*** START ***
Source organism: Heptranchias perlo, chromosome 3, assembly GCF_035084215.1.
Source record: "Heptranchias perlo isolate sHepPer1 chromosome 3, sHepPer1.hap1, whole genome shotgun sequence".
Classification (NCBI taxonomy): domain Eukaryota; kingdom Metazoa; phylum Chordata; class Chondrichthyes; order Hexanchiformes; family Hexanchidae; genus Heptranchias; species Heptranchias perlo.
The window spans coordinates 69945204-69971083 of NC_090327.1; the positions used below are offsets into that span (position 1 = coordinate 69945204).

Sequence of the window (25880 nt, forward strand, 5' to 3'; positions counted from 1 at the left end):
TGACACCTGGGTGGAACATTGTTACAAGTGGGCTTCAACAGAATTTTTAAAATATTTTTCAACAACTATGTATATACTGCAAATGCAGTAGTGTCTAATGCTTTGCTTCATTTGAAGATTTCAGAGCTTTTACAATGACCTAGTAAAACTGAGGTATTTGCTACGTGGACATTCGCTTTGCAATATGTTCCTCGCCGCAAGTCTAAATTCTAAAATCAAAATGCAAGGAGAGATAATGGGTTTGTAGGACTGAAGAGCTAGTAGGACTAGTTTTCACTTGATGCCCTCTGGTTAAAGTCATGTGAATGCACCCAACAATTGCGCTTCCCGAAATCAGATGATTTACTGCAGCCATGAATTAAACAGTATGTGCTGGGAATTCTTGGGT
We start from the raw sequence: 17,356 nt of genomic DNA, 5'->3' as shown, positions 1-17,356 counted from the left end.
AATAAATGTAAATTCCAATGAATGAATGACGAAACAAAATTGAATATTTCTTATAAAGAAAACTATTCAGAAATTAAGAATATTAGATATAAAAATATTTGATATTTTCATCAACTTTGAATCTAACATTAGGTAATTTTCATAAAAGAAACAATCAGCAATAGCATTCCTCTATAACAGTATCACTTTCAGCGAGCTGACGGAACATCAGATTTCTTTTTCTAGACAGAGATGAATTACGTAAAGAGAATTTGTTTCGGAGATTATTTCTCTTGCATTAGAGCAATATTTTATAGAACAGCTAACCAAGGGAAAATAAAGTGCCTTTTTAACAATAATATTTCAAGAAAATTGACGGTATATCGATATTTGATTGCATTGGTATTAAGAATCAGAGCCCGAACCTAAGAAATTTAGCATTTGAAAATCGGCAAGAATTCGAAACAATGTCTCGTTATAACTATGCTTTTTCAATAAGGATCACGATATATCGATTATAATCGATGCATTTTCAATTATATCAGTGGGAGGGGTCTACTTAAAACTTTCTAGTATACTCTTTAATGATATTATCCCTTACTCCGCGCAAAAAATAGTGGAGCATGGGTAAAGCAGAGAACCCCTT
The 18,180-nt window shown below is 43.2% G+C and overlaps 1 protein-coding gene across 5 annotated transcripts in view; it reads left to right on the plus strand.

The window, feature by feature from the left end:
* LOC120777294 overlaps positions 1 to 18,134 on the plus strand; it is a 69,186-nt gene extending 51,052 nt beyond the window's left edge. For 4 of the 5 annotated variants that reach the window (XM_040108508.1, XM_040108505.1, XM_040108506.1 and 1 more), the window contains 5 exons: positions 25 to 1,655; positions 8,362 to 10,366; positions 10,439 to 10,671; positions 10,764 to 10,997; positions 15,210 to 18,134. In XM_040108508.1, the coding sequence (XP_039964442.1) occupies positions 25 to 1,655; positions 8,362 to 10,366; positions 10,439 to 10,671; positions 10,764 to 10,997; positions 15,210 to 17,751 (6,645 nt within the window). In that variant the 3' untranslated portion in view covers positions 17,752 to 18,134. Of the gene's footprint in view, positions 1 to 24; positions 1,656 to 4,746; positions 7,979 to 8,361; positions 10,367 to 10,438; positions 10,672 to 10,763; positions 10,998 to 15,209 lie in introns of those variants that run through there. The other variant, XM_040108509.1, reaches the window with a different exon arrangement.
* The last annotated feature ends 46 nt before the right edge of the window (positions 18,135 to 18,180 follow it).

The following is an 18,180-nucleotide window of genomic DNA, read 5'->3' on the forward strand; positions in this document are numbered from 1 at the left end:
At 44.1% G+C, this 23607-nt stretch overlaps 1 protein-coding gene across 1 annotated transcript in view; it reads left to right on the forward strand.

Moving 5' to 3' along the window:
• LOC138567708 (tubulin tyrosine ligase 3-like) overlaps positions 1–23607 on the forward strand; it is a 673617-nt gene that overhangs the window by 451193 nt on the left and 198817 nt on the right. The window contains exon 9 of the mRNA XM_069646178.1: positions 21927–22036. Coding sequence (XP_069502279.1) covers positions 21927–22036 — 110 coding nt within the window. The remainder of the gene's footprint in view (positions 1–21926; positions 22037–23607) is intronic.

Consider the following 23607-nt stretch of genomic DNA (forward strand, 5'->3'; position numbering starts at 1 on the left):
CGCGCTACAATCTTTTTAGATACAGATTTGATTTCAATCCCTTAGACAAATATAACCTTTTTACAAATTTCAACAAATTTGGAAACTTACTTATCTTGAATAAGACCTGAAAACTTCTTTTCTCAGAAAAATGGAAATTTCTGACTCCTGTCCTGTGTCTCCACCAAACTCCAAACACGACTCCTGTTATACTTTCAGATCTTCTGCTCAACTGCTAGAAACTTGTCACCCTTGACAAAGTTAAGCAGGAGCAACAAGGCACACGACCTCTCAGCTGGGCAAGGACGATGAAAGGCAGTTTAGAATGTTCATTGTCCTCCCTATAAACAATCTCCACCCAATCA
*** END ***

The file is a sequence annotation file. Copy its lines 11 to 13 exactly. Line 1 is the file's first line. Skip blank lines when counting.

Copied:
* LOC120777294 overlaps positions 1 to 18,134 on the plus strand; it is a 69,186-nt gene extending 51,052 nt beyond the window's left edge. For 4 of the 5 annotated variants that reach the window (XM_040108508.1, XM_040108505.1, XM_040108506.1 and 1 more), the window contains 5 exons: positions 25 to 1,655; positions 8,362 to 10,366; positions 10,439 to 10,671; positions 10,764 to 10,997; positions 15,210 to 18,134. In XM_040108508.1, the coding sequence (XP_039964442.1) occupies positions 25 to 1,655; positions 8,362 to 10,366; positions 10,439 to 10,671; positions 10,764 to 10,997; positions 15,210 to 17,751 (6,645 nt within the window). In that variant the 3' untranslated portion in view covers positions 17,752 to 18,134. Of the gene's footprint in view, positions 1 to 24; positions 1,656 to 4,746; positions 7,979 to 8,361; positions 10,367 to 10,438; positions 10,672 to 10,763; positions 10,998 to 15,209 lie in introns of those variants that run through there. The other variant, XM_040108509.1, reaches the window with a different exon arrangement.
* The last annotated feature ends 46 nt before the right edge of the window (positions 18,135 to 18,180 follow it).

The following is an 18,180-nucleotide window of genomic DNA, read 5'->3' on the forward strand; positions in this document are numbered from 1 at the left end: